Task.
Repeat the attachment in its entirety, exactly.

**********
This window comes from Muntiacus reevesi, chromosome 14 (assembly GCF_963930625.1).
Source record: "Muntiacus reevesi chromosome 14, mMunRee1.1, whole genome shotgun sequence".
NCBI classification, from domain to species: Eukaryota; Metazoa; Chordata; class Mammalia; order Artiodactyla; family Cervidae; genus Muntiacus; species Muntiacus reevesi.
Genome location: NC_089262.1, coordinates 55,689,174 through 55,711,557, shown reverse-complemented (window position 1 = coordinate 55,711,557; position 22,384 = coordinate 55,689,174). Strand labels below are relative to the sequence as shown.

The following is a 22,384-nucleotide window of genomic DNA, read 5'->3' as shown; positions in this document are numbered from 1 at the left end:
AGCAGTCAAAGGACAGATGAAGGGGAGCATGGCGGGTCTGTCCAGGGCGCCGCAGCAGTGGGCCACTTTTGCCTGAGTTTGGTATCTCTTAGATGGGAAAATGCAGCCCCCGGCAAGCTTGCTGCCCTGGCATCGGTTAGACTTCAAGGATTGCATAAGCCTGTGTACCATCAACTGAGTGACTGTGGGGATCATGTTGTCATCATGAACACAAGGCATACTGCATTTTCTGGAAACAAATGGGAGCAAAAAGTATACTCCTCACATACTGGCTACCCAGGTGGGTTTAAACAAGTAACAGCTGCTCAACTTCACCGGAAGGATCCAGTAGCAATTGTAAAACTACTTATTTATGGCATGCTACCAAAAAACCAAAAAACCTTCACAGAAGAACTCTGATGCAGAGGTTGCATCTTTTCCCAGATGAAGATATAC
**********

This window comes from Muntiacus reevesi, chromosome 14 (assembly GCF_963930625.1).
Source record: "Muntiacus reevesi chromosome 14, mMunRee1.1, whole genome shotgun sequence".
NCBI classification, from domain to species: Eukaryota; Metazoa; Chordata; class Mammalia; order Artiodactyla; family Cervidae; genus Muntiacus; species Muntiacus reevesi.
Genome location: NC_089262.1, coordinates 55,689,174 through 55,711,557, shown reverse-complemented (window position 1 = coordinate 55,711,557; position 22,384 = coordinate 55,689,174). Strand labels below are relative to the sequence as shown.

The following is a 22,384-nucleotide window of genomic DNA, read 5'->3' as shown; positions in this document are numbered from 1 at the left end:
AGCAGTCAAAGGACAGATGAAGGGGAGCATGGCGGGTCTGTCCAGGGCGCCGCAGCAGTGGGCCACTTTTGCCTGAGTTTGGTATCTCTTAGATGGGAAAATGCAGCCCCCGGCAAGCTTGCTGCCCTGGCATCGGTTAGACTTCAAGGATTGCATAAGCCTGTGTACCATCAACTGAGTGACTGTGGGGATCATGTTGTCATCATGAACACAAGGCATACTGCATTTTCTGGAAACAAATGGGAGCAAAAAGTATACTCCTCACATACTGGCTACCCAGGTGGGTTTAAACAAGTAACAGCTGCTCAACTTCACCGGAAGGATCCAGTAGCAATTGTAAAACTACTTATTTATGGCATGCTACCAAAAAACCAAAAAACCTTCACAGAAGAACTCTGATGCAGAGGTTGCATCTTTTCCCAGATGAAGATATAC